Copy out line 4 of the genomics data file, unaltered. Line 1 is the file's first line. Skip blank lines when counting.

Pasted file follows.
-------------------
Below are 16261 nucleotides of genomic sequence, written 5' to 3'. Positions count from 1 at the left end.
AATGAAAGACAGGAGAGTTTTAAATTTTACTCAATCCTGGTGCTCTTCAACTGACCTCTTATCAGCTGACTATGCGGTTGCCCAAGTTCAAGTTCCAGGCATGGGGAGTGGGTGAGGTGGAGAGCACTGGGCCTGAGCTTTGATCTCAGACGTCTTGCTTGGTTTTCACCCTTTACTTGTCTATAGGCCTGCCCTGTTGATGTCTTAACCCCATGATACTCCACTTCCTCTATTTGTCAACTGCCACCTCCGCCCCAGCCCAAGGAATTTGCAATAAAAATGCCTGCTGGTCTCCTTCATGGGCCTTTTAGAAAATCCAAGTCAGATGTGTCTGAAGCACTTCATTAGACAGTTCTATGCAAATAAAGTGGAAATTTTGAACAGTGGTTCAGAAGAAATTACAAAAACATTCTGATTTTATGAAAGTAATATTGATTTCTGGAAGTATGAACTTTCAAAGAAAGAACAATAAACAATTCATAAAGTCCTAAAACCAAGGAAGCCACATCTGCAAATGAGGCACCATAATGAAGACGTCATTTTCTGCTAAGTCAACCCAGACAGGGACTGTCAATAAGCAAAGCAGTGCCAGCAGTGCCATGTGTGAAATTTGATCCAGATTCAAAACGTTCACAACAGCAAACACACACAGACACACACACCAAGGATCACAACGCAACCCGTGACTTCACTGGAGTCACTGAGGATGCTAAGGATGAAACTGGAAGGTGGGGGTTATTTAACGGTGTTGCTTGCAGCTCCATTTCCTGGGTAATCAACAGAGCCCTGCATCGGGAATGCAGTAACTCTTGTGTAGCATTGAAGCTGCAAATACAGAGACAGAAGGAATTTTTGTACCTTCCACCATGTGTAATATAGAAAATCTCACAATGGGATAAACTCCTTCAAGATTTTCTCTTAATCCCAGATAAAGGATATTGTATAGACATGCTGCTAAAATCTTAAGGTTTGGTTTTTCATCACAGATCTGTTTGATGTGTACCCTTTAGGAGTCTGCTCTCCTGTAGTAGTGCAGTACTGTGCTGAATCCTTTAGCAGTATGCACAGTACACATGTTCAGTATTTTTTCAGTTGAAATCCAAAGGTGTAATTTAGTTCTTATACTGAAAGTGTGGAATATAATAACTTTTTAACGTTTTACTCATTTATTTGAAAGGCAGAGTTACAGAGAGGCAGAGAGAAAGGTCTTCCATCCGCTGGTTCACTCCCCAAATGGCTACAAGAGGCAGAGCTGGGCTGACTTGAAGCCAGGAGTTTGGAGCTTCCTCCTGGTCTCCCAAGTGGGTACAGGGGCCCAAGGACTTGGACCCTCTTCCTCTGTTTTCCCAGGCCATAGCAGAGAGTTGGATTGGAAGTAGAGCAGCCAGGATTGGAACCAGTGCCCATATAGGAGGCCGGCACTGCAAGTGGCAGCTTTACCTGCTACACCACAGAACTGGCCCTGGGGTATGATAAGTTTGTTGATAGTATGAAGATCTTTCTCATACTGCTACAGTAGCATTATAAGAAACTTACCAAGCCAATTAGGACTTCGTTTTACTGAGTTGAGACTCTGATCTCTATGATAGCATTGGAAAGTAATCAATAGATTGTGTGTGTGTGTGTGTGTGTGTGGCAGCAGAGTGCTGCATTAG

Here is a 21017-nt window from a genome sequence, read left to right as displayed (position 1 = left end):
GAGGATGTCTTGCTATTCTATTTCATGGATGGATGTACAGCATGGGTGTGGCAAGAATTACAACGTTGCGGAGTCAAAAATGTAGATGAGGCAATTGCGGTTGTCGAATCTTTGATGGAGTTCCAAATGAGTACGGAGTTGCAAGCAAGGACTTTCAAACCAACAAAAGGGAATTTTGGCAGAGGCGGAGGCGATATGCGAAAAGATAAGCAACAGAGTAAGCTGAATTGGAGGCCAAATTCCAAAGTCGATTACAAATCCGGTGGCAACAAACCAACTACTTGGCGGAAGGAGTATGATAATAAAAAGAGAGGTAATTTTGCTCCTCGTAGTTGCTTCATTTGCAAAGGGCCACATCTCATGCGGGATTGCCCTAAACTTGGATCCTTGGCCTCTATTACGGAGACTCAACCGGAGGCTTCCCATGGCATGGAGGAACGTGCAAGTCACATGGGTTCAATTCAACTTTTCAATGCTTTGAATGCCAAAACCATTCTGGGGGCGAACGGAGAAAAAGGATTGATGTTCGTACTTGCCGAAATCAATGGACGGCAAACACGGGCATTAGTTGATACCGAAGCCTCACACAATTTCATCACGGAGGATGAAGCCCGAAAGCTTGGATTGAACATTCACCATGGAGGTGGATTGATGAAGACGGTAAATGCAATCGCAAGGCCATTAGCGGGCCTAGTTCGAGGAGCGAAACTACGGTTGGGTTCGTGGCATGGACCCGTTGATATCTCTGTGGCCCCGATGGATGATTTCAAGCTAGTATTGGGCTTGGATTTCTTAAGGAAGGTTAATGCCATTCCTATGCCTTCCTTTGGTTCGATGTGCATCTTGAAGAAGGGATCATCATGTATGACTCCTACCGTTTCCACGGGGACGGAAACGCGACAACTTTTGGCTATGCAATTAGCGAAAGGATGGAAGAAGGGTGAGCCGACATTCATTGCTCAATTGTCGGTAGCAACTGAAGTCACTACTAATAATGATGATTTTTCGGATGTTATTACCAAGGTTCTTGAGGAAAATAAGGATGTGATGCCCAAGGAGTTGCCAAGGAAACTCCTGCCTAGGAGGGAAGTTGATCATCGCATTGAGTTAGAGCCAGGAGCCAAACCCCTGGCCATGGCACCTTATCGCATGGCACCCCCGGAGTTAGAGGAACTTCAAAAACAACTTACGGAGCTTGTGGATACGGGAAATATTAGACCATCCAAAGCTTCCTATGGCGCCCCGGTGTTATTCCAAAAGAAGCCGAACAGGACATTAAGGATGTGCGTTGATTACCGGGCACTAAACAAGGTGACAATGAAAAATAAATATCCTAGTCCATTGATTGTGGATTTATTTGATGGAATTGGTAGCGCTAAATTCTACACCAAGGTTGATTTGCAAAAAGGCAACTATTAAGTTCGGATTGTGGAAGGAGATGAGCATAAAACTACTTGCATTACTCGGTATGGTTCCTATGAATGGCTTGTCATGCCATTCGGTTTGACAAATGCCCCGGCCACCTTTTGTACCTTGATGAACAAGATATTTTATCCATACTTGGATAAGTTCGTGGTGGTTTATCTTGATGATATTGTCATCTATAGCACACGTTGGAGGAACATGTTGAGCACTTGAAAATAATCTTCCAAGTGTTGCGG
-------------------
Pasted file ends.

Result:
GAGGATGTCTTGCTATTCTATTTCATGGATGGATGTACAGCATGGGTGTGGCAAGAATTACAACGTTGCGGAGTCAAAAATGTAGATGAGGCAATTGCGGTTGTCGAATCTTTGATGGAGTTCCAAATGAGTACGGAGTTGCAAGCAAGGACTTTCAAACCAACAAAAGGGAATTTTGGCAGAGGCGGAGGCGATATGCGAAAAGATAAGCAACAGAGTAAGCTGAATTGGAGGCCAAATTCCAAAGTCGATTACAAATCCGGTGGCAACAAACCAACTACTTGGCGGAAGGAGTATGATAATAAAAAGAGAGGTAATTTTGCTCCTCGTAGTTGCTTCATTTGCAAAGGGCCACATCTCATGCGGGATTGCCCTAAACTTGGATCCTTGGCCTCTATTACGGAGACTCAACCGGAGGCTTCCCATGGCATGGAGGAACGTGCAAGTCACATGGGTTCAATTCAACTTTTCAATGCTTTGAATGCCAAAACCATTCTGGGGGCGAACGGAGAAAAAGGATTGATGTTCGTACTTGCCGAAATCAATGGACGGCAAACACGGGCATTAGTTGATACCGAAGCCTCACACAATTTCATCACGGAGGATGAAGCCCGAAAGCTTGGATTGAACATTCACCATGGAGGTGGATTGATGAAGACGGTAAATGCAATCGCAAGGCCATTAGCGGGCCTAGTTCGAGGAGCGAAACTACGGTTGGGTTCGTGGCATGGACCCGTTGATATCTCTGTGGCCCCGATGGATGATTTCAAGCTAGTATTGGGCTTGGATTTCTTAAGGAAGGTTAATGCCATTCCTATGCCTTCCTTTGGTTCGATGTGCATCTTGAAGAAGGGATCATCATGTATGACTCCTACCGTTTCCACGGGGACGGAAACGCGACAACTTTTGGCTATGCAATTAGCGAAAGGATGGAAGAAGGGTGAGCCGACATTCATTGCTCAATTGTCGGTAGCAACTGAAGTCACTACTAATAATGATGATTTTTCGGATGTTATTACCAAGGTTCTTGAGGAAAATAAGGATGTGATGCCCAAGGAGTTGCCAAGGAAACTCCTGCCTAGGAGGGAAGTTGATCATCGCATTGAGTTAGAGCCAGGAGCCAAACCCCTGGCCATGGCACCTTATCGCATGGCACCCCCGGAGTTAGAGGAACTTCAAAAACAACTTACGGAGCTTGTGGATACGGGAAATATTAGACCATCCAAAGCTTCCTATGGCGCCCCGGTGTTATTCCAAAAGAAGCCGAACAGGACATTAAGGATGTGCGTTGATTACCGGGCACTAAACAAGGTGACAATGAAAAATAAATATCCTAGTCCATTGATTGTGGATTTATTTGATGGAATTGGTAGCGCTAAATTCTACACCAAGGTTGATTTGCAAAAAGGCAACTATTAAGTTCGGATTGTGGAAGGAGATGAGCATAAAACTACTTGCATTACTCGGTATGGTTCCTATGAATGGCTTGTCATGCCATTCGGTTTGACAAATGCCCCGGCCACCTTTTGTACCTTGATGAACAAGATATTTTATCCATACTTGGATAAGTTCGTGGTGGTTTATCTTGATGATATTGTCATCTATAGCACACGTTGGAGGAACATGTTGAGCACTTGAAAATAATCTTCCAAGTGTTGCGG